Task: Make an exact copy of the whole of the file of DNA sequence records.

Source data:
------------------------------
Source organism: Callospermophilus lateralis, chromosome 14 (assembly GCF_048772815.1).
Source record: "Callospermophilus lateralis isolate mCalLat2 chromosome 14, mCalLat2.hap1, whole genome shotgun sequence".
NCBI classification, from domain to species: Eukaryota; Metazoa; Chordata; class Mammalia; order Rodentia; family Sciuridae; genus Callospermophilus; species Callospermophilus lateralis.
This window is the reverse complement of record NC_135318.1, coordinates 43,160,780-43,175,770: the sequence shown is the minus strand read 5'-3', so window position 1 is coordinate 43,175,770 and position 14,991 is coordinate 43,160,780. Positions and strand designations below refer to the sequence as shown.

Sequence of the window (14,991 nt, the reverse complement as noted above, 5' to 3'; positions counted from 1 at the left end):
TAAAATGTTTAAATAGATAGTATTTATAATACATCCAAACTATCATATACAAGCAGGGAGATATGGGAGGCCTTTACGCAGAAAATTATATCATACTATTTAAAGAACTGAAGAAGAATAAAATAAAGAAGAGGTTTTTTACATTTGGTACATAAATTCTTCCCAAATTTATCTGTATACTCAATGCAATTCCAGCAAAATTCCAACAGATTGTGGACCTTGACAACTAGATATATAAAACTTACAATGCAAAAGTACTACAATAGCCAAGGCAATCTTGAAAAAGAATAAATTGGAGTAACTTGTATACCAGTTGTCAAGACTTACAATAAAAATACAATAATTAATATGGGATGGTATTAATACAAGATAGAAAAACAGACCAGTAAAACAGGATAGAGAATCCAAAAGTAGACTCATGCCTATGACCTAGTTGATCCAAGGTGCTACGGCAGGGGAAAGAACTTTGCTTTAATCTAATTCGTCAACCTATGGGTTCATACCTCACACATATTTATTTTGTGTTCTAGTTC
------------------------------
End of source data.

Source organism: Callospermophilus lateralis, chromosome 14 (assembly GCF_048772815.1).
Source record: "Callospermophilus lateralis isolate mCalLat2 chromosome 14, mCalLat2.hap1, whole genome shotgun sequence".
NCBI classification, from domain to species: Eukaryota; Metazoa; Chordata; class Mammalia; order Rodentia; family Sciuridae; genus Callospermophilus; species Callospermophilus lateralis.
This window is the reverse complement of record NC_135318.1, coordinates 43,160,780-43,175,770: the sequence shown is the minus strand read 5'-3', so window position 1 is coordinate 43,175,770 and position 14,991 is coordinate 43,160,780. Positions and strand designations below refer to the sequence as shown.

Sequence of the window (14,991 nt, the reverse complement as noted above, 5' to 3'; positions counted from 1 at the left end):
TAAAATGTTTAAATAGATAGTATTTATAATACATCCAAACTATCATATACAAGCAGGGAGATATGGGAGGCCTTTACGCAGAAAATTATATCATACTATTTAAAGAACTGAAGAAGAATAAAATAAAGAAGAGGTTTTTTACATTTGGTACATAAATTCTTCCCAAATTTATCTGTATACTCAATGCAATTCCAGCAAAATTCCAACAGATTGTGGACCTTGACAACTAGATATATAAAACTTACAATGCAAAAGTACTACAATAGCCAAGGCAATCTTGAAAAAGAATAAATTGGAGTAACTTGTATACCAGTTGTCAAGACTTACAATAAAAATACAATAATTAATATGGGATGGTATTAATACAAGATAGAAAAACAGACCAGTAAAACAGGATAGAGAATCCAAAAGTAGACTCATGCCTATGACCTAGTTGATCCAAGGTGCTACGGCAGGGGAAAGAACTTTGCTTTAATCTAATTCGTCAACCTATGGGTTCATACCTCACACATATTTATTTTGTGTTCTAGTTC